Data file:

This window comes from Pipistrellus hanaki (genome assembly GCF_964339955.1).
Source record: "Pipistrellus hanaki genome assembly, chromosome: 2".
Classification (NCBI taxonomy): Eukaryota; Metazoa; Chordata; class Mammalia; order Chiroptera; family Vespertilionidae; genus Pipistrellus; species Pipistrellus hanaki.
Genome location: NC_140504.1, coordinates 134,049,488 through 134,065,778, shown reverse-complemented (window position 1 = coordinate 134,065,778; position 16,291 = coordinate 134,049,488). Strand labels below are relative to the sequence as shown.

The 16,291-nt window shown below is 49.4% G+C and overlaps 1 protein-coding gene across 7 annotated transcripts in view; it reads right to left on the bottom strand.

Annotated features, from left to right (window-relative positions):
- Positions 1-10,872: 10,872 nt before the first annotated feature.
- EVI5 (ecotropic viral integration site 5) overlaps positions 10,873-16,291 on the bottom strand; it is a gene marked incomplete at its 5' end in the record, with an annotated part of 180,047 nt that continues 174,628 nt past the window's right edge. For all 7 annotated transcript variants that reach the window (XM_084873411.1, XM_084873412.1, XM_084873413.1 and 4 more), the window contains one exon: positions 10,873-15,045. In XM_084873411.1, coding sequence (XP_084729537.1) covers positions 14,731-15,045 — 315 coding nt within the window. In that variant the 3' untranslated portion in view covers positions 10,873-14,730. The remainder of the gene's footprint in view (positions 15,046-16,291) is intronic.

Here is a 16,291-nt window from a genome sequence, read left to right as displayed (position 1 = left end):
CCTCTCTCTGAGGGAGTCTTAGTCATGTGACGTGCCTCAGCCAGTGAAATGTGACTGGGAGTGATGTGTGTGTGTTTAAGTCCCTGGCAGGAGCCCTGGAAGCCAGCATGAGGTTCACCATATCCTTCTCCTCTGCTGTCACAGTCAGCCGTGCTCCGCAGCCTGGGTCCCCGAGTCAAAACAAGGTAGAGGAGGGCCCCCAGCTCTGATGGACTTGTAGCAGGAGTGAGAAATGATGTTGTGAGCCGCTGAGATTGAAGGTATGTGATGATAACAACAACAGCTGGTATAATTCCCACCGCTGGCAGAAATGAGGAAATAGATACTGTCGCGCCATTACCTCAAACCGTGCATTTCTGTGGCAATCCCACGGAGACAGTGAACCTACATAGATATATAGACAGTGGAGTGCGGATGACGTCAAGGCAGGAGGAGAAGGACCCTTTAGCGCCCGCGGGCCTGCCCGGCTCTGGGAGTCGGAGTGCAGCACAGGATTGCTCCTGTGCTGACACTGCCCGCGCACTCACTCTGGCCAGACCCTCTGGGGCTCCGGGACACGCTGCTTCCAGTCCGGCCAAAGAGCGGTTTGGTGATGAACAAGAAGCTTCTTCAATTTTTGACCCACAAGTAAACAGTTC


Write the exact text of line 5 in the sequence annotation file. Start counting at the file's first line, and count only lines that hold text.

The 16,291-nt window shown below is 49.4% G+C and overlaps 1 protein-coding gene across 7 annotated transcripts in view; it reads right to left on the bottom strand.